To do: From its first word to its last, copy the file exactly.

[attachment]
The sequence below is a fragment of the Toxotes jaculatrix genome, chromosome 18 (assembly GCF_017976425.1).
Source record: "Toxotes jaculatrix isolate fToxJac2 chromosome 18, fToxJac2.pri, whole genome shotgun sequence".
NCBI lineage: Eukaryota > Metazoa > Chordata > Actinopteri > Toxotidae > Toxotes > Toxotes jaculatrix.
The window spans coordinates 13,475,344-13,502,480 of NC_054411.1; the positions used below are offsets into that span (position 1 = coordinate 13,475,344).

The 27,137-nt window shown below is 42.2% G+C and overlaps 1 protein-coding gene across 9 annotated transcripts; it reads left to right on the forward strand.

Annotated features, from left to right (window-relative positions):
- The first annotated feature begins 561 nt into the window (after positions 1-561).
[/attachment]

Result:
The sequence below is a fragment of the Toxotes jaculatrix genome, chromosome 18 (assembly GCF_017976425.1).
Source record: "Toxotes jaculatrix isolate fToxJac2 chromosome 18, fToxJac2.pri, whole genome shotgun sequence".
NCBI lineage: Eukaryota > Metazoa > Chordata > Actinopteri > Toxotidae > Toxotes > Toxotes jaculatrix.
The window spans coordinates 13,475,344-13,502,480 of NC_054411.1; the positions used below are offsets into that span (position 1 = coordinate 13,475,344).

The 27,137-nt window shown below is 42.2% G+C and overlaps 1 protein-coding gene across 9 annotated transcripts; it reads left to right on the forward strand.

Annotated features, from left to right (window-relative positions):
- The first annotated feature begins 561 nt into the window (after positions 1-561).